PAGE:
Experts at SophosLabs™, Sophos's global
network of virus, spyware and spam analysis centers, have warned
workers of the dangers of connecting with people they don't know
via the business networking website LinkedIn. Sophos's warning
comes following the discovery that advanced fee fraud scammers are
using the site to try to find potential victims.
Advanced fee fraud, also known as 419 scams after the relevant
section of the Nigerian penal code, are a common sight in many
computer users' email inboxes. Typically they claim to offer a
small fortune in the form of a lottery win or inheritance, in
exchange for an individual's banking details or payment of a
Scammers obstructed by corporate anti-spam defenses at the email
gateway have now turned to sites like LinkedIn to try to lay traps
for unwary business workers.
Spammers are trying to lure workers into
financial scams via LinkedIn connection requests.
Earlier this week, a 419 scam was sent via the LinkedIn website
claiming to come from a 22-year-old woman living in the Ivory Coast
who has been passed $6.5 million by her deceased father.
Part of the message reads:
Before the death of my father on the 12th
December 2007,in a private hospital here in Abidjan,he called me
secretly to his bed side and told me that he kept a sum of $6.500
000 (six million five hundred thousand United States Dollars) in a
bank in Abidjan Cote D'ivoire. He used my name as the next of kin
in deposit of the fund.He also explained to me that it was because
of this money he was poisoned by his business partner and that i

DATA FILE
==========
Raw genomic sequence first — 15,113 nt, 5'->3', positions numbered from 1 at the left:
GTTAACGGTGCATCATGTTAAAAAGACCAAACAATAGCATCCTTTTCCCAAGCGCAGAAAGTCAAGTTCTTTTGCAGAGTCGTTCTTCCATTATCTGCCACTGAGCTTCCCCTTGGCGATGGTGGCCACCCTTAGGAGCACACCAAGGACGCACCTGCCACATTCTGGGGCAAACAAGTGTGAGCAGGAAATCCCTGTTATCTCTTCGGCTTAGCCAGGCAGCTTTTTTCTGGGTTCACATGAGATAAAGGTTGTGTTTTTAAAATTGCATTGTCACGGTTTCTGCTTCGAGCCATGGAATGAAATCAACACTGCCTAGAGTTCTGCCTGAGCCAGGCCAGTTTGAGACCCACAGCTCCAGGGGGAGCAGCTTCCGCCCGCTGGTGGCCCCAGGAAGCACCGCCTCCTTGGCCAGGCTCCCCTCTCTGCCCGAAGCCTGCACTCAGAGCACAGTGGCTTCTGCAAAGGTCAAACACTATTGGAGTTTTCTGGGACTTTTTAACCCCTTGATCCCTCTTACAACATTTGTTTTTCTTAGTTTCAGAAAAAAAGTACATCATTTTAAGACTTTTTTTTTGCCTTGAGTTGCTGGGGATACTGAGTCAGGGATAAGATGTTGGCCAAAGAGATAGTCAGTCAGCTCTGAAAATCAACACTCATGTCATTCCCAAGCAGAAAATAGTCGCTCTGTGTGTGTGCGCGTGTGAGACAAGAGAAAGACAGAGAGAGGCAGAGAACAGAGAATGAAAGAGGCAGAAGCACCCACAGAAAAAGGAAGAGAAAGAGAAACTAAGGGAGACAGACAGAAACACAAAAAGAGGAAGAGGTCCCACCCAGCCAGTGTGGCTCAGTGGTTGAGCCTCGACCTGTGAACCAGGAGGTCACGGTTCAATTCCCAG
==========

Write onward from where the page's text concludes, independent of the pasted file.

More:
should seek for foreign partner in a country of my choice where i
would transfer this money and use it for investment
The message goes on to request bank account information and
implore the recipient and potential victim to reply to a Yahoo!
email address within seven days.
"419 scammers may be hoping that the typical professional on
LinkedIn may have more disposable income than the archetypal
MySpace or Facebook user, and is potentially a bigger catch.
Furthermore, whereas many are used to receiving dangerous spam in
their email inbox, they may be less careful when it comes to their
Web 2.0 account," said Graham Cluley, senior
technology consultant at Sophos. "Web 2.0 sites like LinkedIn and
Facebook give strangers the ability to contact you, without the
defensive umbrella of your corporate anti-spam filter. Computer
users should be on their guard about any unsolicited email as it
could be from a cyber con-man."
Sophos experts recommend that LinkedIn users who wish to reduce
the chances of receiving spam change their communications settings
on the site.
"LinkedIn provides the ability to prevent people from sending
you an invitation to connect unless they know your email address or
appear in your 'other contacts' list," explained Cluley. "That
should cut out a lot of the junk mail arriving at your LinkedIn
account. Other options can reduce the amount of spam you receive at
LinkedIn even further."
Other examples of 419 email scams seen in the past include a
message claiming to come from a US Sergeant
serving in Baghdad, the grandson of the
late General Pinochet, Christian workers offering a puppy being
offered for adoption, and even an African astronaut stranded on
the Mir spacestation.
"It seems likely that scammers will continue to innovate and use
imaginative tricks to separate the unwary from their money for many
years to come," continued Cluley. "If more people kept in mind the
old adage of 'there is no such thing as a free lunch', and employed
a little skepticism, then maybe the bad guys would find the pool of
potential victims beginning to dry up."